Thursday, February 2, 2017

11 Trademark Applications for ALTERNATIVE FACTS Filed In One Week

On January 22nd, President Trump's senior adviser Kellyanne Conway famously (or infamously) used the phrase "alternative facts" on NBC's Meet The Press to describe the crowds at the presidential inauguration. That same day, the first trademark application for ALTERNATIVE FACTS was filed with the U.S. Patent and Trademark Office. Over the next week, ten more applications would follow (as of today's date, only applications filed up to January 29th are visible in the USPTO's database).
The good sand services covered by the 11 applications are all across the board.  Some of those goods and services are:
As is often the case when a catchy phrase hits the news, multiple enterprising individuals hoping to capitalize on the term file federal trademark applications. Filing the applications, however, is only the beginning of the trademark registration process. Most of these applications, as with most applications for similar catchphrases, will probably not actually mature into a federal trademark registration.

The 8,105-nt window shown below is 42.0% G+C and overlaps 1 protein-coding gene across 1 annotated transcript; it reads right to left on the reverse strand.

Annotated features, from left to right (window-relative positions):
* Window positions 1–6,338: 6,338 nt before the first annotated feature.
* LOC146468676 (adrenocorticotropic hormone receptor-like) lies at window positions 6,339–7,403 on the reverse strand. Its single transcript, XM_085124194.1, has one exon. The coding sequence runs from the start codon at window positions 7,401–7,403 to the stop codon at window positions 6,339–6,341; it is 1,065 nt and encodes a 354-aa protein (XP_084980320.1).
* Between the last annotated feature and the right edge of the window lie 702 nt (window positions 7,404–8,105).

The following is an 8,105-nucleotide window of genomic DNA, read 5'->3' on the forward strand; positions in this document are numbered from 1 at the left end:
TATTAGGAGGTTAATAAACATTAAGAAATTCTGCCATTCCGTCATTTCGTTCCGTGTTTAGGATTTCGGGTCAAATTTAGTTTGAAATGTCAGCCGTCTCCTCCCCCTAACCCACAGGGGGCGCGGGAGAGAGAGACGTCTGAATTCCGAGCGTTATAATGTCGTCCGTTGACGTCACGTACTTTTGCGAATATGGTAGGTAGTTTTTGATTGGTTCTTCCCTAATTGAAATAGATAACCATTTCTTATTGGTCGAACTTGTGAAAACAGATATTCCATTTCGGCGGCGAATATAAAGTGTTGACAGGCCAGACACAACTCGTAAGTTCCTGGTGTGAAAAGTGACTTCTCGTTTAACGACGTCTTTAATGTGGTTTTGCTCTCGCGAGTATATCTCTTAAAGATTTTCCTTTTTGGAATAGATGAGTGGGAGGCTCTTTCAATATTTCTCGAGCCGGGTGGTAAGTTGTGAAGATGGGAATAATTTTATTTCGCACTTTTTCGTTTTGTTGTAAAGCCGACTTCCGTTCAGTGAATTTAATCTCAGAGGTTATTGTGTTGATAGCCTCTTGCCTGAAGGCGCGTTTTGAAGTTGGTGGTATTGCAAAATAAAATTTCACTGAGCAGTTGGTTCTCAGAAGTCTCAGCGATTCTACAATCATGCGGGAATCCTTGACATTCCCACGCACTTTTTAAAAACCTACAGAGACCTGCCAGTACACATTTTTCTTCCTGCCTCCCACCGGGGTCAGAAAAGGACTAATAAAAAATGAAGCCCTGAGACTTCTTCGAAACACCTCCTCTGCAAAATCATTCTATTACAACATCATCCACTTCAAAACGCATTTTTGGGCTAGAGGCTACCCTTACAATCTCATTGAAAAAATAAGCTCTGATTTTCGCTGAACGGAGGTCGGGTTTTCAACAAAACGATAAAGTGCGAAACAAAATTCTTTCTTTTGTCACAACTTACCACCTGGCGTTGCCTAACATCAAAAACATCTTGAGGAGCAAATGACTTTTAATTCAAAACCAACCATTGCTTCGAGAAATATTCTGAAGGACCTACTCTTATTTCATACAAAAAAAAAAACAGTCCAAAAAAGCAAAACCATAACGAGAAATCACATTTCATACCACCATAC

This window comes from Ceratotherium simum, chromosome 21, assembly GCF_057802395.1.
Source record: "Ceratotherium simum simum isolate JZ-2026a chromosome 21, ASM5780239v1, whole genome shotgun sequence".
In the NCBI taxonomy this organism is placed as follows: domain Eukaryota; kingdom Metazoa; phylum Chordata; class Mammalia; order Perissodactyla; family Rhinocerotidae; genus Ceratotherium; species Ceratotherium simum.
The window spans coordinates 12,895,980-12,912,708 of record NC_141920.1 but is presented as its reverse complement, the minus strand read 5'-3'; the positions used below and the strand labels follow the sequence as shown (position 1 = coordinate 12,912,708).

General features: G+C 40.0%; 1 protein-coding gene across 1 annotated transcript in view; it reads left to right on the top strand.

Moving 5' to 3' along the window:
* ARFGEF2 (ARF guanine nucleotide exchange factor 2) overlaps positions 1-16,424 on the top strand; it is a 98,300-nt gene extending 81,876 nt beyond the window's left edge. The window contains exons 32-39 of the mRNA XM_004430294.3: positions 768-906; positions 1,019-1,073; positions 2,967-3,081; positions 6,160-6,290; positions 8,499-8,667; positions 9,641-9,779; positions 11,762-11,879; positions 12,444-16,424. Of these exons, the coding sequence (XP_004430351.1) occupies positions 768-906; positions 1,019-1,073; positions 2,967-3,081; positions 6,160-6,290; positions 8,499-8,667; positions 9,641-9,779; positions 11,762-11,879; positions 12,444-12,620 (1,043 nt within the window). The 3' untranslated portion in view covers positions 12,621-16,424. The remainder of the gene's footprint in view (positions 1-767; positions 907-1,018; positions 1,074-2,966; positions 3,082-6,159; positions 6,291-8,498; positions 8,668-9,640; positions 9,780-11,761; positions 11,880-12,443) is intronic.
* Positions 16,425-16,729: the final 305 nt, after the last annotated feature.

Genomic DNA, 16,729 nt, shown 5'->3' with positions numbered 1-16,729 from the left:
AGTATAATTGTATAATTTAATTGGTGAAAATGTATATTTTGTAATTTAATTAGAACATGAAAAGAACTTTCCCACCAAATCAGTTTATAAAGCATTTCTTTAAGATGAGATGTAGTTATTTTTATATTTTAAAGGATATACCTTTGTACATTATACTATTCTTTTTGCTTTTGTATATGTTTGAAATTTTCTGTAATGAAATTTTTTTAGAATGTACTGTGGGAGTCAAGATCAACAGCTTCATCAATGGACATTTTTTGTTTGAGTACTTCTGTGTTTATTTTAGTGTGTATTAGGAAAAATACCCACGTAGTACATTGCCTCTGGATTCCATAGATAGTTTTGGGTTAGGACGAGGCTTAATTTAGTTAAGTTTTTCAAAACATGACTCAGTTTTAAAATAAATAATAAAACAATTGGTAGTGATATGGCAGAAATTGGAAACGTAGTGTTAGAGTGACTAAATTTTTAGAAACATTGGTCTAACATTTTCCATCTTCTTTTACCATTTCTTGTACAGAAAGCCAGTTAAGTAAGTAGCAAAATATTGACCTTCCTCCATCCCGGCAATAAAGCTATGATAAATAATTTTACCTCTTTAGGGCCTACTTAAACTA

For example, most of the 11 applications above were filed on an intent to use basis, which allows an applicant to file a trademark application before actually using it in commerce (which is typically required to establish rights in a mark), so long as the applicant has a bona fide intention to use the trademark in commerce in the near future. See TMEP 1101; 15 USC 1051(b). Before an intent to use application can register, the applicant is required to submit sufficient evidence to the USPTO showing they are actually using the trademark in commerce. TMEP 1103.

For the applicants of the ALTERNATIVE FACTS applications, this means they will need to actually sell the goods or provide the services listed in the respective applications and submit sufficient proof of the same to the USPTO before the USPTO will grant them a registration. Assuming, that is, that there are no other deficiencies in the applications that might prevent registration (i.e., inadequate description of the goods/services, deficient specimen, incorrect classification of goods/services, etc.). If an applicant does not meet all the requirements for registration, the application will be abandoned and the non-refundable filing fees are lost.

In sum, while it may be relatively easy to actually file a trademark application, that is only the beginning of a rather complicated legal process, and such a filing by no means guarantees a registration.

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